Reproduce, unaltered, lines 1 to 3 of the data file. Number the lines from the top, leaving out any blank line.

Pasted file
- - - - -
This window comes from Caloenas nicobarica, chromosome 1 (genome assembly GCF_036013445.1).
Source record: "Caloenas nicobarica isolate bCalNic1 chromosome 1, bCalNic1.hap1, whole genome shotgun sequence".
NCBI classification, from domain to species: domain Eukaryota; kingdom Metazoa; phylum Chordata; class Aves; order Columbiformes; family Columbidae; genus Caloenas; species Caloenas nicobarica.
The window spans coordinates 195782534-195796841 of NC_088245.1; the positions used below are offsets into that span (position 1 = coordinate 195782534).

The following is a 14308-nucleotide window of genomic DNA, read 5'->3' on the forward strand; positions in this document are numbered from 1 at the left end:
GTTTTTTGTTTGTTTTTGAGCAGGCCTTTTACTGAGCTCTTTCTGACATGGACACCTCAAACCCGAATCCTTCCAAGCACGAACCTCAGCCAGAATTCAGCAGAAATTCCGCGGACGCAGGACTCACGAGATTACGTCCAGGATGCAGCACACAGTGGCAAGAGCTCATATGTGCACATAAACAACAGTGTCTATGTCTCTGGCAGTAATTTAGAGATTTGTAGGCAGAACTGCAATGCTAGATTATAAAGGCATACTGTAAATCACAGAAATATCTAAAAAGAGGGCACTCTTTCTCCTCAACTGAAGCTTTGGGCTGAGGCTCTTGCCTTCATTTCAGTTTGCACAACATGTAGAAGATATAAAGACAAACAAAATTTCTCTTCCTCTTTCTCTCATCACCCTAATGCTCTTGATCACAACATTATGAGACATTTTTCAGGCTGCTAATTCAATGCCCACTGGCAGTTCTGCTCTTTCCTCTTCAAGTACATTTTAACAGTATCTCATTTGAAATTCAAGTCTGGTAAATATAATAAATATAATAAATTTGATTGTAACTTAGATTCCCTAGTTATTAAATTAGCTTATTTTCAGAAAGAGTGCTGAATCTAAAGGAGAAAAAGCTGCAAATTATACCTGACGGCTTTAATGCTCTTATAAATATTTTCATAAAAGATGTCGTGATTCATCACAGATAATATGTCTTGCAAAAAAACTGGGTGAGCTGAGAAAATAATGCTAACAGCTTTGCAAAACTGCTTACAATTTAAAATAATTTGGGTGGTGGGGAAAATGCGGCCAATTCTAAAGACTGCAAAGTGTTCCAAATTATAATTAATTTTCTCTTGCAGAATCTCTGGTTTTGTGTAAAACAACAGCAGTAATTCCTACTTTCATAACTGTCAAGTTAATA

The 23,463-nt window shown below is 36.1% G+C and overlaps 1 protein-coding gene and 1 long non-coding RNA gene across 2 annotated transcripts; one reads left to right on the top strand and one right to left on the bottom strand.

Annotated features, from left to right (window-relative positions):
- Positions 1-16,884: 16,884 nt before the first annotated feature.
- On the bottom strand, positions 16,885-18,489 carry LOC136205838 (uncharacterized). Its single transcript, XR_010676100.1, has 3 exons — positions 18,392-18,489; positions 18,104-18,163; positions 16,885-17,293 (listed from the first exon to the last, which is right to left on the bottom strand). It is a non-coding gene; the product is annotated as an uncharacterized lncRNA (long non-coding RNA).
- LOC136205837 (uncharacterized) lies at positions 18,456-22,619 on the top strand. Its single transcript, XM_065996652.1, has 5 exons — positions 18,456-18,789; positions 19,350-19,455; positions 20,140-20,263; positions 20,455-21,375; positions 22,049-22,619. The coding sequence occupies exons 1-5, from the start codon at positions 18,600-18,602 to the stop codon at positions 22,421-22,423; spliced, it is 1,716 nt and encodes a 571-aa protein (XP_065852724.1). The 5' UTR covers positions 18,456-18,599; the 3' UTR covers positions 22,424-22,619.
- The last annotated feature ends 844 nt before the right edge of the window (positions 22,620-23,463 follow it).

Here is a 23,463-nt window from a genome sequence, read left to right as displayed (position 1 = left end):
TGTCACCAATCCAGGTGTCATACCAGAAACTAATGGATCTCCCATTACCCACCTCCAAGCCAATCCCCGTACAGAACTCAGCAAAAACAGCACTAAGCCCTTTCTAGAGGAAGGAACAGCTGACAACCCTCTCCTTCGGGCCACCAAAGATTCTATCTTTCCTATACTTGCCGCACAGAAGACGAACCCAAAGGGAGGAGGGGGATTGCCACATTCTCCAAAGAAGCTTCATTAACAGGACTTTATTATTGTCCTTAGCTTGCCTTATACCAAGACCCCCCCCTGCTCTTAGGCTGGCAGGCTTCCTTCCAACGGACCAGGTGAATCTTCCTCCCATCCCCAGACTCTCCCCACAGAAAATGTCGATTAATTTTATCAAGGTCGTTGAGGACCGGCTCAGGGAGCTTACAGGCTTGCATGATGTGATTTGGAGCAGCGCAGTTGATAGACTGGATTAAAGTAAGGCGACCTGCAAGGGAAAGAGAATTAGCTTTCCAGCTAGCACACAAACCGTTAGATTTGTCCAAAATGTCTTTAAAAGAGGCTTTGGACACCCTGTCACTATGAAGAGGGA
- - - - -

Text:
This window comes from Caloenas nicobarica, chromosome 1 (genome assembly GCF_036013445.1).
Source record: "Caloenas nicobarica isolate bCalNic1 chromosome 1, bCalNic1.hap1, whole genome shotgun sequence".
NCBI classification, from domain to species: domain Eukaryota; kingdom Metazoa; phylum Chordata; class Aves; order Columbiformes; family Columbidae; genus Caloenas; species Caloenas nicobarica.